Pied Currawong

Strepera graculina.

Image by Alex Wilson

The Pied Currawong has a distinctive yellow eye; its body is mainly black with patches of white under the tail, tips of the wings and base of the tail. The bill is large and black and the legs are dark grey. Both sexes are similar, but the female can be grey on the underparts. They are found throughout eastern Australia, from northern Queensland to Victoria in forests and woodlands, and has adapted to suburban areas. They are known for their distinctive, loud and ringing calls "currawong", which gives the bird its name.

Pied Currawongs are solitary, or can be seen in pairs or family groups apart from in breeding season where flocks form. They are territorial and aggressive to each other at times. In the north of their range where temperatures are warmer they tend to stay in the same area year round, but in the South where it is colder they may move from higher areas to the lowlands as the temperature drops.

They are omnivores and feed on berries, insects and small lizards, small and young birds, especially around suburban areas where suitable cover is scarce. Larger prey, up to the size of a young possum may also be taken. Prey may be stored on a hook or in a tree fork or crevice and either eaten straight away or over a period of time. Being opportunistic feeders they may scavenge in picnic grounds or backyards, so remember always clean up before you leave as human foods are no good for native animals.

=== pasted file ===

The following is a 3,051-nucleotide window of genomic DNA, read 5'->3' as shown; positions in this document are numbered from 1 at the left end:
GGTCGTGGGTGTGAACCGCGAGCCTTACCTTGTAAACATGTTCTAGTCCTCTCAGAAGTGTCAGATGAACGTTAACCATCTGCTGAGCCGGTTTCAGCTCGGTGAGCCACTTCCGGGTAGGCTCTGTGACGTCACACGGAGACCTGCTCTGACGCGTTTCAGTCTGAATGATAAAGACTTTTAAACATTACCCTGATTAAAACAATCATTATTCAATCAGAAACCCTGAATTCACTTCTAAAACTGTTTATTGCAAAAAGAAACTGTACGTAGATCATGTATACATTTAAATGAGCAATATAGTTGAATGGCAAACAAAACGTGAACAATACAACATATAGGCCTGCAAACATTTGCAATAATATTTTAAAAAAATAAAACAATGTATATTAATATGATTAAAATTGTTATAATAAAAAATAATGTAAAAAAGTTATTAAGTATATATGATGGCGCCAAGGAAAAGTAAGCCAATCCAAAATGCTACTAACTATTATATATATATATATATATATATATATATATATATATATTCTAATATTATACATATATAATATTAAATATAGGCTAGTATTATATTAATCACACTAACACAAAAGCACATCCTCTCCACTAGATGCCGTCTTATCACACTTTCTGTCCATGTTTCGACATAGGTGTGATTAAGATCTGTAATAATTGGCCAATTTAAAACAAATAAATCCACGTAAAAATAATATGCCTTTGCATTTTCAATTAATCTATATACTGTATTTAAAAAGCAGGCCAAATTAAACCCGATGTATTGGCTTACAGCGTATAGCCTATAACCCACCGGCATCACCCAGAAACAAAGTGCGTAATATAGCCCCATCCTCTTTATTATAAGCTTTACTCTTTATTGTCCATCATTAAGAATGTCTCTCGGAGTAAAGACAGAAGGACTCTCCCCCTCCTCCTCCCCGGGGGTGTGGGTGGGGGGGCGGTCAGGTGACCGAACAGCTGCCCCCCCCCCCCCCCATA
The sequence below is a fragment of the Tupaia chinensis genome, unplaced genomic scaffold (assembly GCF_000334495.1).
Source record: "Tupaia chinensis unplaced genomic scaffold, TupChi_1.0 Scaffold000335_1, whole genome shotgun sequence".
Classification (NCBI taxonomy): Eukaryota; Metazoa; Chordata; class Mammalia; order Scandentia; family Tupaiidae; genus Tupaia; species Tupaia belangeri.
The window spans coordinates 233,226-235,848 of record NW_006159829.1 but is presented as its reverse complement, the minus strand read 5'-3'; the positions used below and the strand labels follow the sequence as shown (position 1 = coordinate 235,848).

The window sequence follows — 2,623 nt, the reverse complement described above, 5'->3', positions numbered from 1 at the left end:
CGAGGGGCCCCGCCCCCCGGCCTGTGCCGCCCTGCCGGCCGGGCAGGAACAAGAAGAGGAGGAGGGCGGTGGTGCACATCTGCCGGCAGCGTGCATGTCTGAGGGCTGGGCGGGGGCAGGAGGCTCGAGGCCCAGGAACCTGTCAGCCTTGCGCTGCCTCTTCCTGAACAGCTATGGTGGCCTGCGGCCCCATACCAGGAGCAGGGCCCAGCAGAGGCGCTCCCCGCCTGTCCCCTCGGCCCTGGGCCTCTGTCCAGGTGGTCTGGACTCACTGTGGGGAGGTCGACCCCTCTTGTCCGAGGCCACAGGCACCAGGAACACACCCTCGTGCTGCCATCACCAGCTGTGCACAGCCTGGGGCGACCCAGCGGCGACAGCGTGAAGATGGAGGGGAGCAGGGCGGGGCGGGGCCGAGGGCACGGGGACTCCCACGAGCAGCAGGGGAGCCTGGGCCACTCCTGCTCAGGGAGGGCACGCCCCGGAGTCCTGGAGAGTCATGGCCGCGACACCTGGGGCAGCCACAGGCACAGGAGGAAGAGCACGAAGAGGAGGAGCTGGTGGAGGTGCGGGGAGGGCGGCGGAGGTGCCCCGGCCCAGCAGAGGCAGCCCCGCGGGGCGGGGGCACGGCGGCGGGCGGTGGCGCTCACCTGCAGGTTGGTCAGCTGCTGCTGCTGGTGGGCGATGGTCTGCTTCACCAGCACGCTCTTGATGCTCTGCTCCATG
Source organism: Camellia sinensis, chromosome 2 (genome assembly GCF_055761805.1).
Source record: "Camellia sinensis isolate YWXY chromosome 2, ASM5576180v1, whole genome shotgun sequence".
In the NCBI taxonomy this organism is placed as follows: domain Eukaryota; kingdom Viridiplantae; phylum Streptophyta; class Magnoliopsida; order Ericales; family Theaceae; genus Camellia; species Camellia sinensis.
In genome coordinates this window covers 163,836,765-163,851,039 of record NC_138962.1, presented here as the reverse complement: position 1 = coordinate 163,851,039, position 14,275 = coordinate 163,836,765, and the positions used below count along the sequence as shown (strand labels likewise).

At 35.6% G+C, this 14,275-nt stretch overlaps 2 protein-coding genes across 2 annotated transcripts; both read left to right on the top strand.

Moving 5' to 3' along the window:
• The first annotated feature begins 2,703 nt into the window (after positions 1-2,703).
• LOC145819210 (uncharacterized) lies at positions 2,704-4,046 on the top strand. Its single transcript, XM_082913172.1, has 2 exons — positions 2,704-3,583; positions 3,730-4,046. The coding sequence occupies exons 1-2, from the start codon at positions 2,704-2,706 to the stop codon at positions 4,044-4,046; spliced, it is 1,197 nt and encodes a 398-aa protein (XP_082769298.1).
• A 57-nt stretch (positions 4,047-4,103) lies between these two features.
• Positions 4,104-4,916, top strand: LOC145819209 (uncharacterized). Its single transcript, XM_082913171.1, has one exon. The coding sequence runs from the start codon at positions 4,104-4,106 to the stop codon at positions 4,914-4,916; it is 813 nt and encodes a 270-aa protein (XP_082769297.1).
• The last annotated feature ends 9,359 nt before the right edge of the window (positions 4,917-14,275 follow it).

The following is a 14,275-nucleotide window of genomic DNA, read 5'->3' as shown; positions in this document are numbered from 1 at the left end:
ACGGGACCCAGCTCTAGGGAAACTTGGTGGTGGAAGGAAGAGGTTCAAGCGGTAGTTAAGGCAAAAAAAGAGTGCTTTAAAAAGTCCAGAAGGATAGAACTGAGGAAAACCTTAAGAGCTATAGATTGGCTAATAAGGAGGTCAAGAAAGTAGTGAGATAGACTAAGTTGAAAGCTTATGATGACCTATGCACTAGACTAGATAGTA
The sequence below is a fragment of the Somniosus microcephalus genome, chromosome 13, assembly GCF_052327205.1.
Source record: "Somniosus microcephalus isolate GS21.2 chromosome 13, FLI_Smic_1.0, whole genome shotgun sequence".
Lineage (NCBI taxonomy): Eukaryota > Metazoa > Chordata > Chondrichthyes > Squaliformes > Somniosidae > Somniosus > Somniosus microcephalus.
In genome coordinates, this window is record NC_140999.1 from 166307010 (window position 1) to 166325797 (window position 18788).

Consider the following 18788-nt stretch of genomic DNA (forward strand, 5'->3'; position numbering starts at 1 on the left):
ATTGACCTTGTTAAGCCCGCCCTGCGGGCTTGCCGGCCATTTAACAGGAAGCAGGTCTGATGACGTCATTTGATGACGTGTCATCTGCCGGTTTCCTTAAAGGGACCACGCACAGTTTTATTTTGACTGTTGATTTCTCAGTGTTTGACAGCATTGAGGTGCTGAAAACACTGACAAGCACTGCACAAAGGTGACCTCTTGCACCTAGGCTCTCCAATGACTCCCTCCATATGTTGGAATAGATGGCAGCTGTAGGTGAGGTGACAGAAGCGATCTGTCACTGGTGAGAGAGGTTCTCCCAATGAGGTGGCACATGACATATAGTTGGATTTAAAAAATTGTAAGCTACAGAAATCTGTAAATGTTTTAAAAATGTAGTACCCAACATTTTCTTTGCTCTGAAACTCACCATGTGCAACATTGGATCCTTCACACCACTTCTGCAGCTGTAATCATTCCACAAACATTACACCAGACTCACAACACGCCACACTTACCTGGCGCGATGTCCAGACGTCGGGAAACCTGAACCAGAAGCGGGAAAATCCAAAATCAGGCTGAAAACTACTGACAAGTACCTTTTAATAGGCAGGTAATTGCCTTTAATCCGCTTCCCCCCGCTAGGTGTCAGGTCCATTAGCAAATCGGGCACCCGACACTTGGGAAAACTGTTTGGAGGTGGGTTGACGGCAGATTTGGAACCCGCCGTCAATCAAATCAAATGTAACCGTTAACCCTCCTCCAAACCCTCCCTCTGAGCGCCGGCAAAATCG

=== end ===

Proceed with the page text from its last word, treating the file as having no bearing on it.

The nest placed in a tree fork up to 20 m above the ground, is a bowl shape made of sticks and lined with grasses and other soft material. The female builds the nest gathered by both male and female; she incubates the eggs and feed the chicks, whilst the male in turn feeds her.

 

 

 

 

 

 
 
 

©Wildlife Mountain 2000 - 2017

 

We would also like to acknowledge the amazing support and help we have had from the Lismore Vet Clinic who have been an invaluable support to both us and the native wildlife of this region.


All native birds, mammals, amphibians and reptiles are proteced under the Wildlife Act 1975, they may not be captured or harmed in any way without an authority issued under the Wildlife Act.